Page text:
In the information age, surveillance isn’t just for the police. Marketers want to watch you, too: what you do, where you go, what you buy. Integrated Media Measurement, Inc. wants to know what you watch and what you listen to—wherever you are.
They do this by turning traditional ratings collection on its head. Instead of a Nielsen-like system, which monitors individual televisions in an effort to figure out who’s watching, IMMI measures individual people and tries to figure out what they’re watching (or listening to). They do this through specially designed cell phones that automatically eavesdrop on what’s going on in the room they’re in:
The IMMI phone randomly samples 10 seconds of room audio every 30 seconds. These samples are reduced to digital signatures, which are uploaded continuously to the IMMI servers.
IMMI also tracks all local media outlets actively broadcasting in any given designated media area (DMA). To identify media, IMMI compares the uploaded audio signatures computed by the phones with audio signatures computed on the IMMI servers monitoring TV and radio broadcasts. IMMI also maintains client-provided content files, such as commercials, promos, movies, and songs.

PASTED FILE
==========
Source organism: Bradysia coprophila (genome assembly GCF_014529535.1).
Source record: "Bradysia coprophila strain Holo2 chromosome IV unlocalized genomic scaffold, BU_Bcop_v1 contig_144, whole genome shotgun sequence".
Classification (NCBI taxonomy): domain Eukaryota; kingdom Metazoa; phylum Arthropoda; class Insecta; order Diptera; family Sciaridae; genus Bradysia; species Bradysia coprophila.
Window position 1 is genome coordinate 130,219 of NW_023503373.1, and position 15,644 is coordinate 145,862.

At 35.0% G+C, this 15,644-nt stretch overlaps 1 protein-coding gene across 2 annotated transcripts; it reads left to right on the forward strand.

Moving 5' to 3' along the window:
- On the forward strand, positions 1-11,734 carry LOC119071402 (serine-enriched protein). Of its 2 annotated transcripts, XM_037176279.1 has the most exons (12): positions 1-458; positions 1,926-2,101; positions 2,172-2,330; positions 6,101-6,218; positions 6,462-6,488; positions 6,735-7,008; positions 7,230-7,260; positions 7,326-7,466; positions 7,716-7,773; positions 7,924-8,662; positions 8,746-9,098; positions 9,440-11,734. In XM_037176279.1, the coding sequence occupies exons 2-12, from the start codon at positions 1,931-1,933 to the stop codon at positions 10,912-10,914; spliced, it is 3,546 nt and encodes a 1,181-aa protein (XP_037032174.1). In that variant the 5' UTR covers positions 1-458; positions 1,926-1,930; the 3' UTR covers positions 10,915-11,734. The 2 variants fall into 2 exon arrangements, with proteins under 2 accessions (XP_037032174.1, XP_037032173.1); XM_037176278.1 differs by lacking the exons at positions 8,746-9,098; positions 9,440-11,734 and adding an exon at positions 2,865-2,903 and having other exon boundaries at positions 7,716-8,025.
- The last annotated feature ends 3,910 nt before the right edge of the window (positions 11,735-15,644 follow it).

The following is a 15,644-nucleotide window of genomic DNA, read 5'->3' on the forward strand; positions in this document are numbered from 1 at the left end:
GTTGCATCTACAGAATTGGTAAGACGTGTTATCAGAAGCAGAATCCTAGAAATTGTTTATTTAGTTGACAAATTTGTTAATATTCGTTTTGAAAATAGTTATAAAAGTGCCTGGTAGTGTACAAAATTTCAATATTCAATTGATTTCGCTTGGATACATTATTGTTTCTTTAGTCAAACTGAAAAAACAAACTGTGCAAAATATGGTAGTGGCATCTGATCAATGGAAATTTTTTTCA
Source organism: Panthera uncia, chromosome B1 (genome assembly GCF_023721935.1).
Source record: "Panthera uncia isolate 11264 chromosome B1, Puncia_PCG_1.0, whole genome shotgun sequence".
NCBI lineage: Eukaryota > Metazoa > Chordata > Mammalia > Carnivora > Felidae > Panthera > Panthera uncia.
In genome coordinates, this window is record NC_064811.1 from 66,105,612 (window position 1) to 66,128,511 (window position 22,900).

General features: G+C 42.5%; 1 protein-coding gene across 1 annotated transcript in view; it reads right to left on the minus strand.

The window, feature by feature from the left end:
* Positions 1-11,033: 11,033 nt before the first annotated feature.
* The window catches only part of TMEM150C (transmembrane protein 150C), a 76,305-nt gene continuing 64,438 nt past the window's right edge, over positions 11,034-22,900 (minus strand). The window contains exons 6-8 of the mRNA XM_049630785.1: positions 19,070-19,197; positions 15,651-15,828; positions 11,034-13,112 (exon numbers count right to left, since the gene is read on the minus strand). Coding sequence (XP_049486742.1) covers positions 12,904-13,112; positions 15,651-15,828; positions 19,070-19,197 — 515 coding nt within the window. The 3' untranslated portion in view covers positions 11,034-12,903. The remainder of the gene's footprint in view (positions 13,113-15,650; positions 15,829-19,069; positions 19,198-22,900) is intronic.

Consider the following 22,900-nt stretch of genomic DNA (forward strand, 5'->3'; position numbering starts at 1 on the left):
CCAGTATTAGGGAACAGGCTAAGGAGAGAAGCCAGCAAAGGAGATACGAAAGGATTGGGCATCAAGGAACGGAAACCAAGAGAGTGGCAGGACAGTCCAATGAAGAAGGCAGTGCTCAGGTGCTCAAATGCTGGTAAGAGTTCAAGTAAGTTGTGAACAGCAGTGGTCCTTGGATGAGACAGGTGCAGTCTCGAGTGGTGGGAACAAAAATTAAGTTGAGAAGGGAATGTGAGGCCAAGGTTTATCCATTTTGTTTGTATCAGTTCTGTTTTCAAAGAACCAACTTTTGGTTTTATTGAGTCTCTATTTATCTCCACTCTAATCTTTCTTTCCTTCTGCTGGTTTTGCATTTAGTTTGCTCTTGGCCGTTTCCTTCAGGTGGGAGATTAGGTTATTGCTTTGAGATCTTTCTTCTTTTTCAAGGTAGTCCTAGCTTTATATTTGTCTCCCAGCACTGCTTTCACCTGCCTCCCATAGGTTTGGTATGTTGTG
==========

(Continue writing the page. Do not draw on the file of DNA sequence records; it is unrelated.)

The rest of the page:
By matching the signatures, IMMI couples media broadcasts with the individuals who are exposed to them. The process takes just a few seconds.
Panel Members may sometimes delay watching or listening to a program by using satellite radio, DVRs, VCRs, or TiVo. IMMI captures these viewings with a “look-back” feature that recognizes when a Panel Member is exposed to a program outside of its normal broadcast hour, and then goes back in time (roughly two weeks) to identify it.
These cell phones are given away to test subjects, who get free service in exchange for giving up all their privacy.
I’m sure the company will claim not to actually eavesdrop on in-room conversations, or cell phone conversations. And just how different are these special phones, anyway? Can the software be installed on off-the-shelf phones? Can it be done without the owner’s knowledge or consent? The potential for abuse here is enormous.
Remember, the threats to privacy in the information age are not solely from government; they’re from private industry as well. And the real threat is the alliance between the two.